Raqqa gripped by humanitarian crisis after months of fighting

Syria, October 25, 2017

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  • Marwa, her 3-month-old daughter Farah, and her husband's cousin's wife Diana (right), sit inside their temporary tent home. They fled the violence in their Syrian hometown and now live in a displacement camp.

The war-ravaged Syrian city of Raqqa lies in ruins after it was captured from ISIS last week. Though the fighting may be over, the lack of food, power and water — as well as lingering threats of violence — could prevent residents from returning for months or years.

Mercy Corps is just outside the city, working to help those who escaped and are now sheltering in tents or under plastic sheets in informal camps. Food, bedding, hygiene supplies and kits for newborn babies are among the essential supplies Mercy Corps is providing to help meet the needs of thousands of displaced people.

“The end of the battle represents an acute moment of human crisis,” said Arnaud Quemin, Mercy Corps’ Country Director for Syria. “Approximately 80 percent of the city is uninhabitable, water sources have been damaged by the conflict, and there are no health services available in the city.

“Despite the challenges, people are anxious to return home or find more solid shelter before the onset of winter,” he said.

With fighting over, urgent needs emerge

Before the war, Raqqa was eastern Syria’s biggest city, but almost all of its more than 200,000 residents have been forced to abandon their homes. When the operation to retake it from ISIS control began last June, civilians were faced with the impossible choice of remaining under bombardment or fleeing through minefields and across frontlines while airstrikes and fighting on the ground raged around them.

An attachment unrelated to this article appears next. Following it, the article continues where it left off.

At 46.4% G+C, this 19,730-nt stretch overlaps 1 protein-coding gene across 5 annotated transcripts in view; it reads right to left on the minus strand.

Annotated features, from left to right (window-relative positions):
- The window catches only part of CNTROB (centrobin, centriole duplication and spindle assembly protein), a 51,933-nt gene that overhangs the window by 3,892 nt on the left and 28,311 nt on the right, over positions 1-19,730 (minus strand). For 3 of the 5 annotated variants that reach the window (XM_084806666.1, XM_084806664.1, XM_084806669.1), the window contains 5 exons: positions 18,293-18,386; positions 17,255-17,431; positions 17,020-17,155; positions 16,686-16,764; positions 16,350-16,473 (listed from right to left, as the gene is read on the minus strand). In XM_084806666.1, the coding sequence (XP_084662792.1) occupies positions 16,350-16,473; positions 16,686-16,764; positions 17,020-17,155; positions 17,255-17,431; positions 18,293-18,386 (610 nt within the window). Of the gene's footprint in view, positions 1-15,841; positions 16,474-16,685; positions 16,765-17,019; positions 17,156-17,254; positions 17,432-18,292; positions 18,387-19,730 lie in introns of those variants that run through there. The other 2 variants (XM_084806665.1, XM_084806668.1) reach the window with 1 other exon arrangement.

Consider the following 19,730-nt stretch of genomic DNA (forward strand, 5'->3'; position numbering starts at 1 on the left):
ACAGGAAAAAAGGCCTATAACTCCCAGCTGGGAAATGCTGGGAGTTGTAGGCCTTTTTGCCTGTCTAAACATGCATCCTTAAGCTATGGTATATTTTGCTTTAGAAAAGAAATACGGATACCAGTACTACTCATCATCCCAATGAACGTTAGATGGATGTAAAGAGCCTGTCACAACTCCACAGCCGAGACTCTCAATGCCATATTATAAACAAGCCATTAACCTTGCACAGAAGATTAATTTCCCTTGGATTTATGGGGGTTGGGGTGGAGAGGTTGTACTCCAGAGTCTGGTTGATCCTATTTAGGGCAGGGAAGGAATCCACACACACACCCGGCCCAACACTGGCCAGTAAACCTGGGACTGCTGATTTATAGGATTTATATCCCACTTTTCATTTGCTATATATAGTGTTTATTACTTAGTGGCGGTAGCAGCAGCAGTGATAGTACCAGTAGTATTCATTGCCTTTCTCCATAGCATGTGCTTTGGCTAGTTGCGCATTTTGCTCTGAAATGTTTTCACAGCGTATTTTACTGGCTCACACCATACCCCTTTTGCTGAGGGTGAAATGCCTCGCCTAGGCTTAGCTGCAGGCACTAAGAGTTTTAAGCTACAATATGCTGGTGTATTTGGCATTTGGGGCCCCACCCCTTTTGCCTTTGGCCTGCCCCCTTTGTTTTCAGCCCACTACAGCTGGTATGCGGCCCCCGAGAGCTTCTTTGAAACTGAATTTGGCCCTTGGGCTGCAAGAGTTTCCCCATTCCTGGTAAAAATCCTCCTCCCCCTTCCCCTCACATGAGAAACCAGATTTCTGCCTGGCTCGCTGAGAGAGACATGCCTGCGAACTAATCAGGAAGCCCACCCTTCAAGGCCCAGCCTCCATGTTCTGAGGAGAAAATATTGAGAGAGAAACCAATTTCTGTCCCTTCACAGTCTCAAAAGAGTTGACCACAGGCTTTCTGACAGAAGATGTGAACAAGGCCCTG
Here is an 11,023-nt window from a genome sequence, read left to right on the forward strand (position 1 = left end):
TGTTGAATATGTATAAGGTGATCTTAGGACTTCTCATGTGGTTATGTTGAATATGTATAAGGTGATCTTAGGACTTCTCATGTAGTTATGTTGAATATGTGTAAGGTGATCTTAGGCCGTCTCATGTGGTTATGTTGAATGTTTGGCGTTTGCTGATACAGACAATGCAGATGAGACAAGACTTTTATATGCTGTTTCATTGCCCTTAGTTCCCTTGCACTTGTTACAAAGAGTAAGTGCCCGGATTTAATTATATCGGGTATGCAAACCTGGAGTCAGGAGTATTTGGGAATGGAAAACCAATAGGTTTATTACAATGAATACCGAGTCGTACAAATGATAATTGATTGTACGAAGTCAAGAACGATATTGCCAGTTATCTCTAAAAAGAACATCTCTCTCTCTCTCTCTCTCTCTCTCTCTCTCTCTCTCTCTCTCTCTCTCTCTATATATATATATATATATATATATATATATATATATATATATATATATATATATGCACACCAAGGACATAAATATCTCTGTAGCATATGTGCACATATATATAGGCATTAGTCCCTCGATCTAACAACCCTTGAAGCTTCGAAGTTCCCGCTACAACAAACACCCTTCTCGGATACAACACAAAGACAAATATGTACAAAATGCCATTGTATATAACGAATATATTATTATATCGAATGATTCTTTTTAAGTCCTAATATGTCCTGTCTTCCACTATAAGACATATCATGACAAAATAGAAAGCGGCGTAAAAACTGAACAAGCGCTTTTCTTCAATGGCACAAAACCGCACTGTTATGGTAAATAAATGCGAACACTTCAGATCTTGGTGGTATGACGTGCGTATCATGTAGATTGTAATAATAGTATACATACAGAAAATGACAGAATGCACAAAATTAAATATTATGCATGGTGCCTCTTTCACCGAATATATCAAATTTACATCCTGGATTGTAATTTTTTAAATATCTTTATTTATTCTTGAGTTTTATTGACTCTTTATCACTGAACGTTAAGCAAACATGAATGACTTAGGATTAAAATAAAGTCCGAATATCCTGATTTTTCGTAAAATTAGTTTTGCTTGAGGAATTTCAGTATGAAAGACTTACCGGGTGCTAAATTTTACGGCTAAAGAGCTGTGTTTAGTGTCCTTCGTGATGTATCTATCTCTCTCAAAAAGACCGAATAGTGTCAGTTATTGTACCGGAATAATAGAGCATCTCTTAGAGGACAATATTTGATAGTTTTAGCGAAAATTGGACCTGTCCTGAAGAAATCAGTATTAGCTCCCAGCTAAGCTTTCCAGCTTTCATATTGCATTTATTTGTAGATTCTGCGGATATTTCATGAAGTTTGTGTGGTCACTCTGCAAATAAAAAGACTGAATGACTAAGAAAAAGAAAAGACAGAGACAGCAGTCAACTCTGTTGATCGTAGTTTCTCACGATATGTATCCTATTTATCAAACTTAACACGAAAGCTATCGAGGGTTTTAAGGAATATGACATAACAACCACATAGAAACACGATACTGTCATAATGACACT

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With the fighting now over, residents have had to navigate rubble strewn with booby traps and other improvised explosives and have little freedom of movement as conflict continues in other parts of Syria.

Mercy Corps’ teams and partners in Syria face some of these same dangers now in their quest to bring urgently needed supplies, with the movement of vital goods such as medicine heavily restricted. Work is coordinated closely with other aid agencies and local partners to reach as many in need as possible, yet vulnerable people remain in places that are too dangerous to enter.

“During the fighting, we saw hundreds of people flee their homes each day. The military operation may be over, but that doesn’t mean that families are safe now or have a home to go back to,” Quemin said.

Emergency relief for displaced families

In the last year alone, Mercy Corps met the urgent needs of 950,000 people inside Syria by distributing emergency food and supplies, increasing access to clean water and sanitation, improving shelters and creating safe spaces and activities to help children heal from the stress of war.

In informal camps on the outskirts of Raqqa, Mercy Corps teams are moving from tent to tent, identifying what people need and which families are the most vulnerable.

These camps are transitory, as families arrive and move on each day, trying to find safer places. Many have been displaced multiple times, depleting limited financial resources. Limited food supplies are often too expensive for many to purchase, and clean water is scarce. In response, Mercy Corps is delivering ready-to-eat meals for those unable to prepare and cook food in improvised shelters.

New arrival kits with basic household items, such as mattresses, blankets, floor mats and cooking sets are also being provided, and Mercy Corps is scaling up the response to include basic hygiene assistance, healthy baby kits and more for the new arrivals.

Most of the evacuees in the final days of the operation were women, children and the elderly. Some are suffering from injuries, and all are deeply traumatized.

Across northern Syria, between 20 to 60 percent of the population is now made up of displaced people. As winter approaches, residents of Raqqa want to return home, but all that awaits them is a destroyed city without food, water or heating.

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